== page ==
in eastern Poland in particular, there were also Belorussian, Lithuanian, Russian
and Ukrainian partisans, exacting food and goods from the manors and from the
peasants. As they all spoke Polish, it was difficult to differentiate them
from the Poles and even from common bandits and robbers. There were also Jewish
partisans maintaining themselves in the field at the expense of the civilian
Registration – residence registration papers; all people were required
during the occupation to carry on them the proof of residence. Failure to register
one’s whereabouts with the police could result in heavy penalties. The
owners and supervisors of buildings had the obligation to notify German authorities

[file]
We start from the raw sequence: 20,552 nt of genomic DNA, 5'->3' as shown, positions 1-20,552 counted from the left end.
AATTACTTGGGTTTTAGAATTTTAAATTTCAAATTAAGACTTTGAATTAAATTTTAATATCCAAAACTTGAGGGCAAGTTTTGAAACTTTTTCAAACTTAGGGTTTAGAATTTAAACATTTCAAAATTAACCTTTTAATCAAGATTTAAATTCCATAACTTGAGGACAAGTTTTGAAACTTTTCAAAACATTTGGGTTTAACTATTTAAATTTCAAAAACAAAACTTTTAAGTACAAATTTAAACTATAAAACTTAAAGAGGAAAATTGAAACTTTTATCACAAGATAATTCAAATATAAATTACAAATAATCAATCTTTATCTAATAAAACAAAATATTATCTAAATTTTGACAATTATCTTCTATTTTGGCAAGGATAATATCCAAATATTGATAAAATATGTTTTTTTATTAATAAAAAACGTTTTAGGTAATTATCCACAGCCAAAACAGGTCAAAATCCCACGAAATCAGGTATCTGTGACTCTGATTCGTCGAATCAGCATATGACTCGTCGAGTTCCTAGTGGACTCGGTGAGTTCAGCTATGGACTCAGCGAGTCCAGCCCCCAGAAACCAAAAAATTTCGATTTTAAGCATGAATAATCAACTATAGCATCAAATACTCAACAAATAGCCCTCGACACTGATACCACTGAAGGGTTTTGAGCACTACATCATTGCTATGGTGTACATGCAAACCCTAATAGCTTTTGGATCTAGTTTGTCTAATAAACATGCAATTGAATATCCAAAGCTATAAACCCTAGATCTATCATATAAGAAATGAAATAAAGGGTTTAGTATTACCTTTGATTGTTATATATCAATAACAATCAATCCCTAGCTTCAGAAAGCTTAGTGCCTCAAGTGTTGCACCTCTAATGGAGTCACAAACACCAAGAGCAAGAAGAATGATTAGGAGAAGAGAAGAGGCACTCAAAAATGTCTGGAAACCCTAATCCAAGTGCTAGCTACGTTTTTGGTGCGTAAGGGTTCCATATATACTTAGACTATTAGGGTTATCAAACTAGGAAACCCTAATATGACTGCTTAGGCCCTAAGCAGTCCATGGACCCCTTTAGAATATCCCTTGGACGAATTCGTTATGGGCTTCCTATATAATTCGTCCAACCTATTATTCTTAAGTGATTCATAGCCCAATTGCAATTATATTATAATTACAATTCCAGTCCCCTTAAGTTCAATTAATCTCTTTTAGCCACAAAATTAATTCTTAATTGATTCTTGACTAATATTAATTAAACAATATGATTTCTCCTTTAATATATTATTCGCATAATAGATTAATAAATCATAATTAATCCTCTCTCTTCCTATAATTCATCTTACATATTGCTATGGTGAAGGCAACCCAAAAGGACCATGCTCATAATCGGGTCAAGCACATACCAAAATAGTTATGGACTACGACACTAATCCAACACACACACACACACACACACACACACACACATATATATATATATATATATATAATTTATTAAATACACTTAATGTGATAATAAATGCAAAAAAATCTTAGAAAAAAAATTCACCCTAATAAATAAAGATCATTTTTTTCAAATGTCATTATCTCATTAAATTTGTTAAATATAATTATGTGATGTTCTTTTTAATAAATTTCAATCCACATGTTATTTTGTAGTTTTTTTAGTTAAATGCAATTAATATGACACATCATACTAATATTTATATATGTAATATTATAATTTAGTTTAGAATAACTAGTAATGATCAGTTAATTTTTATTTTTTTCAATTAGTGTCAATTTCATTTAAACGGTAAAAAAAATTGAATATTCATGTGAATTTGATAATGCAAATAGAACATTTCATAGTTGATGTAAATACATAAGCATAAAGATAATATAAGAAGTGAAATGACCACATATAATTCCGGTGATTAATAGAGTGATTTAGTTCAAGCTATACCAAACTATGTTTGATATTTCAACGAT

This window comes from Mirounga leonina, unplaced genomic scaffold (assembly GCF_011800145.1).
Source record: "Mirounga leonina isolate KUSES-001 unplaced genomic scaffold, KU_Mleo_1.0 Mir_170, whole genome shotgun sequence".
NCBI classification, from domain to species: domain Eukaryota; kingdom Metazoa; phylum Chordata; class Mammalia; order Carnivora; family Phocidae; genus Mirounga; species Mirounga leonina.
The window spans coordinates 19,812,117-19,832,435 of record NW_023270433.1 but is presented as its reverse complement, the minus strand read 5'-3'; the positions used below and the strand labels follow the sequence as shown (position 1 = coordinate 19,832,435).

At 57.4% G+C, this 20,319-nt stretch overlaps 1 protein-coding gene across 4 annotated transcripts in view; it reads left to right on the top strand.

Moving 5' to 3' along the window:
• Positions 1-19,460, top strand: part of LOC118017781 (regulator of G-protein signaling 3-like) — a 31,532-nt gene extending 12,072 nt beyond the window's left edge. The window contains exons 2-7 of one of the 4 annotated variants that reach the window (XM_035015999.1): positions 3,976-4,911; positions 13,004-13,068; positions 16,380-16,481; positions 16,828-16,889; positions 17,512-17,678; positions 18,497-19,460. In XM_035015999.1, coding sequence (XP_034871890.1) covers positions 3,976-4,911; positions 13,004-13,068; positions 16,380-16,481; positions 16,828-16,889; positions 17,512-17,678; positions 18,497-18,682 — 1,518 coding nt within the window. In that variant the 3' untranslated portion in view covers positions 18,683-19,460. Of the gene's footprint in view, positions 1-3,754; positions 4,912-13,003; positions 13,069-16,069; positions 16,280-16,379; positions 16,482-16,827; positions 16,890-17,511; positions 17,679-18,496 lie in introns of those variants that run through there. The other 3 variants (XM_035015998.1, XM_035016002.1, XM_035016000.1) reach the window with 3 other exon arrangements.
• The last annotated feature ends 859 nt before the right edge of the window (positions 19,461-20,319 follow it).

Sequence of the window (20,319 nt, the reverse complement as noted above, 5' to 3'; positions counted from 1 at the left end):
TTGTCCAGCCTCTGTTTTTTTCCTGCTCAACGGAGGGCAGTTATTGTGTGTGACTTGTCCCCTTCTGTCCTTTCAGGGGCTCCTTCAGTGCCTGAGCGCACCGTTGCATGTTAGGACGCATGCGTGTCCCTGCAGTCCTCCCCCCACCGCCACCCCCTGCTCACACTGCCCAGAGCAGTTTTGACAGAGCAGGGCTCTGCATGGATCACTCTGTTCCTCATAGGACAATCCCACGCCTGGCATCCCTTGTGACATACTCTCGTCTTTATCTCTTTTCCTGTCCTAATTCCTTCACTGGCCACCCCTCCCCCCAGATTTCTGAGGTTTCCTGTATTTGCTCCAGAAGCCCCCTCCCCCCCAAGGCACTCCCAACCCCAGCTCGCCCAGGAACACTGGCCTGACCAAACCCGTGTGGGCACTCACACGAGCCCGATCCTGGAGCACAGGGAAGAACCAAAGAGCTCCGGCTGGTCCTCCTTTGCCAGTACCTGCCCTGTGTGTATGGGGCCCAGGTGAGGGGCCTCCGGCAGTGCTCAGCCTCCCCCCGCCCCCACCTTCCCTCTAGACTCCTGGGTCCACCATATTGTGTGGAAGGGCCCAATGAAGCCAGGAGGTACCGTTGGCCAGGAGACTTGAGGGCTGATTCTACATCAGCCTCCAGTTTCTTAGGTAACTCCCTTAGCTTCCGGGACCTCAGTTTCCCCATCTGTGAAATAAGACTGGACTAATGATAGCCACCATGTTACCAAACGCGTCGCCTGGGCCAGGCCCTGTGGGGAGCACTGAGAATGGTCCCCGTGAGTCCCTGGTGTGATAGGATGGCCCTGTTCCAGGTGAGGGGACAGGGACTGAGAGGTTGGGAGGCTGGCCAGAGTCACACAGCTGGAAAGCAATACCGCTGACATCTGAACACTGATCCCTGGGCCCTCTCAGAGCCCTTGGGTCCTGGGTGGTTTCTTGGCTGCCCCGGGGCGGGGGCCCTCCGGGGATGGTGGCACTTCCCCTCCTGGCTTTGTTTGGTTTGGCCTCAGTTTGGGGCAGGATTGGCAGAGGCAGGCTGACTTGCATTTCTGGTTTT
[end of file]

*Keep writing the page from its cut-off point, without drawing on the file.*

if any Jews or strangers (i.e., unregistered people) lived in their buildings.
Q.V. in Latin Quod Vide – which see. In this book the acronym after a
name denotes a person, whom Yad Vashem recognized as "Righteous Among
the Nations" and whose entry appears in the book.
SS in German Schutzstaffel – Defense Squad, the elite Nazi military
corps, created in 1925 as Hitler's bodyguard, and commanded by Heinrich Himmler
from 1929. The SS, or Blackshirts, by the mid-1930 controlled the Nazis'
security system, including the Gestapo, concentration camps guards, and the
Waffen SS, an elite combat troops in the World War II. Himmler was able to
put SS men in many key posts in Nazi Germany. They carried out the racial
extermination of Jews and the Germanization of the conquered lands in the
East, which were slated for colonization by Germans. All SS formations were
considered in the Nuremberg trials as criminal organizations responsible